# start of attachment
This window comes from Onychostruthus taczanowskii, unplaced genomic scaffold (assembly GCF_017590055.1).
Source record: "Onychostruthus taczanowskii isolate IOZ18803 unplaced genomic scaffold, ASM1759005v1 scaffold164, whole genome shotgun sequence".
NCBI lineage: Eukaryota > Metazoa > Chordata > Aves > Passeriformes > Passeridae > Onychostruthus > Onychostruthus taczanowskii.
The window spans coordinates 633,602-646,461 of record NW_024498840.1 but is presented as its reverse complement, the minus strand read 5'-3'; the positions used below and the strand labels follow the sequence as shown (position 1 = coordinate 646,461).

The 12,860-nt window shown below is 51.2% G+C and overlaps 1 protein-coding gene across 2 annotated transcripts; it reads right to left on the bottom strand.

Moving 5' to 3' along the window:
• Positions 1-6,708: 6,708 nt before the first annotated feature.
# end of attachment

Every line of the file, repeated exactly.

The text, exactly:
This window comes from Onychostruthus taczanowskii, unplaced genomic scaffold (assembly GCF_017590055.1).
Source record: "Onychostruthus taczanowskii isolate IOZ18803 unplaced genomic scaffold, ASM1759005v1 scaffold164, whole genome shotgun sequence".
NCBI lineage: Eukaryota > Metazoa > Chordata > Aves > Passeriformes > Passeridae > Onychostruthus > Onychostruthus taczanowskii.
The window spans coordinates 633,602-646,461 of record NW_024498840.1 but is presented as its reverse complement, the minus strand read 5'-3'; the positions used below and the strand labels follow the sequence as shown (position 1 = coordinate 646,461).

The 12,860-nt window shown below is 51.2% G+C and overlaps 1 protein-coding gene across 2 annotated transcripts; it reads right to left on the bottom strand.

Moving 5' to 3' along the window:
• Positions 1-6,708: 6,708 nt before the first annotated feature.